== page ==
Brazilian sugar-cane producers probably won’t start construction on new sugar and ethanol mills until the government revises its pricing policy for gasoline, according to the former head of the sugar-cane association Unica.
Ethanol producers have little control over the price consumers will pay for the renewable fuel at the pump because it competes with gasoline, the price of which is set by state-controlled oil company Petroleo Brasileiro SA, said Marcos Jank, who presided over the trade group Uniao da Industria de Cana-de-Acucar from 2007 to 2012.
Some ethanol producers are selling the fuel at a loss, he said in an interview today. Cane processors may invest as much as $8.5 billion expanding existing plants through 2020 and won’t undertake any new projects.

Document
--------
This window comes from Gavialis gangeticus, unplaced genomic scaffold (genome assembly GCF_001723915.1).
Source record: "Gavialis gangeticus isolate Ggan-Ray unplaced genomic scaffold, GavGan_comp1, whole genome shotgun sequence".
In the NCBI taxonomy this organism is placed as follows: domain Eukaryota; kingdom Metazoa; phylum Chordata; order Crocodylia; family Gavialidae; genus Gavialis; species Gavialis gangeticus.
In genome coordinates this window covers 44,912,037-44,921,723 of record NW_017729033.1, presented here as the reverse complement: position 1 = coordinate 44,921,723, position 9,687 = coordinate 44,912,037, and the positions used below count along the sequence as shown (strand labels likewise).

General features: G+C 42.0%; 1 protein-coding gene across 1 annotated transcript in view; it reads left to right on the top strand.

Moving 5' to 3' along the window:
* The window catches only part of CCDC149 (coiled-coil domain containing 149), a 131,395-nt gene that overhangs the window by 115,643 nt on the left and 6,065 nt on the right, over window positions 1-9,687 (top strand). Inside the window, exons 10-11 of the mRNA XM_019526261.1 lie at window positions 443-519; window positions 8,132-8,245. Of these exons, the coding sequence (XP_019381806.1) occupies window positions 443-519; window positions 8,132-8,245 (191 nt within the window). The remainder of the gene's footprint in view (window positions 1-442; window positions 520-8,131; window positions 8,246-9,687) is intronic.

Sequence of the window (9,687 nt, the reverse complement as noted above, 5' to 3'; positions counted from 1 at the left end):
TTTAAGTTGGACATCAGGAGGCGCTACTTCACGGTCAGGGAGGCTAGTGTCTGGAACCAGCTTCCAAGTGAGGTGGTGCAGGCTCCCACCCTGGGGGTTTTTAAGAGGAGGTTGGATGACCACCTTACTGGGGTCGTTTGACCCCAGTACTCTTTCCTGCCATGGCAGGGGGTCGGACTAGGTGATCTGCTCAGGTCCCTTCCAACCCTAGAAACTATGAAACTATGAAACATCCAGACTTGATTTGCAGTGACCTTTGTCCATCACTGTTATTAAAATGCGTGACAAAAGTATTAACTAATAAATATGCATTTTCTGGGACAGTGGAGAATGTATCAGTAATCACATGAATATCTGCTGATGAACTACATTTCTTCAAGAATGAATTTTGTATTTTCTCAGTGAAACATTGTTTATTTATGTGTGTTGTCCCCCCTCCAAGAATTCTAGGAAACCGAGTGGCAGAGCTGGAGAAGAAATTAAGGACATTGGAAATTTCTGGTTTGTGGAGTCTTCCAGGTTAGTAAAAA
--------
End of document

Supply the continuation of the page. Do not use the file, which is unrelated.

“Who’s going to invest 1 billion reais ($499 million) in a new mill when you don’t know what the price of gasoline will be in five years?” Jank said.
A revised gasoline-pricing policy that’s more transparent and includes tax incentives would spur as much as $30.5 billion in investments in 65 new plants and expansions of existing ones through 2020, he said. Brazil is the world’s biggest ethanol producer after the U.S. and the largest sugar maker.
About 30 percent of the fuel consumed by Brazil’s light-vehicle fleet this year will be ethanol, down from 55 percent in 2008, he said. That may drop to 15 percent in 2020 without any major policy changes.
The Ministry of Mines and Energy didn’t immediately reply to a telephone call and e-mail from Bloomberg News seeking comment. Spokesmen for Raizen Energia SA and Sao Martinho SA, the biggest ethanol producers, didn’t immediately reply to messages today.